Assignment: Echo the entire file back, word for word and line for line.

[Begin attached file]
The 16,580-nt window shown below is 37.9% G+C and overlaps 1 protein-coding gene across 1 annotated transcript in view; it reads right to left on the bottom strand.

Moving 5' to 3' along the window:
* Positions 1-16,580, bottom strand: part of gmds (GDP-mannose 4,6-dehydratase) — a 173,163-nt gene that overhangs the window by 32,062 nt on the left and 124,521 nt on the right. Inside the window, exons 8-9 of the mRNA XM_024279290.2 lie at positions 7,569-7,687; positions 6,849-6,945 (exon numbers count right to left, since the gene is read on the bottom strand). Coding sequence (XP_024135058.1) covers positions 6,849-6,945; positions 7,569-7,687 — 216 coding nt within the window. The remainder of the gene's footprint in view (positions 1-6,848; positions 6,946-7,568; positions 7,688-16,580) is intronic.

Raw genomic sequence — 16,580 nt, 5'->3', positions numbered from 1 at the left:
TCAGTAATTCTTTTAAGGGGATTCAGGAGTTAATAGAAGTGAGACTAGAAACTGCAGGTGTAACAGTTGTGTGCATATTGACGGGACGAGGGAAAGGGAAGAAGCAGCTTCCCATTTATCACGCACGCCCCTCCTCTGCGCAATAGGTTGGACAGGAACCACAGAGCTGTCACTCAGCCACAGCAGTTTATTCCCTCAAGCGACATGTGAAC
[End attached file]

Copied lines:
The 16,580-nt window shown below is 37.9% G+C and overlaps 1 protein-coding gene across 1 annotated transcript in view; it reads right to left on the bottom strand.

Moving 5' to 3' along the window:
* Positions 1-16,580, bottom strand: part of gmds (GDP-mannose 4,6-dehydratase) — a 173,163-nt gene that overhangs the window by 32,062 nt on the left and 124,521 nt on the right. Inside the window, exons 8-9 of the mRNA XM_024279290.2 lie at positions 7,569-7,687; positions 6,849-6,945 (exon numbers count right to left, since the gene is read on the bottom strand). Coding sequence (XP_024135058.1) covers positions 6,849-6,945; positions 7,569-7,687 — 216 coding nt within the window. The remainder of the gene's footprint in view (positions 1-6,848; positions 6,946-7,568; positions 7,688-16,580) is intronic.

Raw genomic sequence — 16,580 nt, 5'->3', positions numbered from 1 at the left:
TCAGTAATTCTTTTAAGGGGATTCAGGAGTTAATAGAAGTGAGACTAGAAACTGCAGGTGTAACAGTTGTGTGCATATTGACGGGACGAGGGAAAGGGAAGAAGCAGCTTCCCATTTATCACGCACGCCCCTCCTCTGCGCAATAGGTTGGACAGGAACCACAGAGCTGTCACTCAGCCACAGCAGTTTATTCCCTCAAGCGACATGTGAAC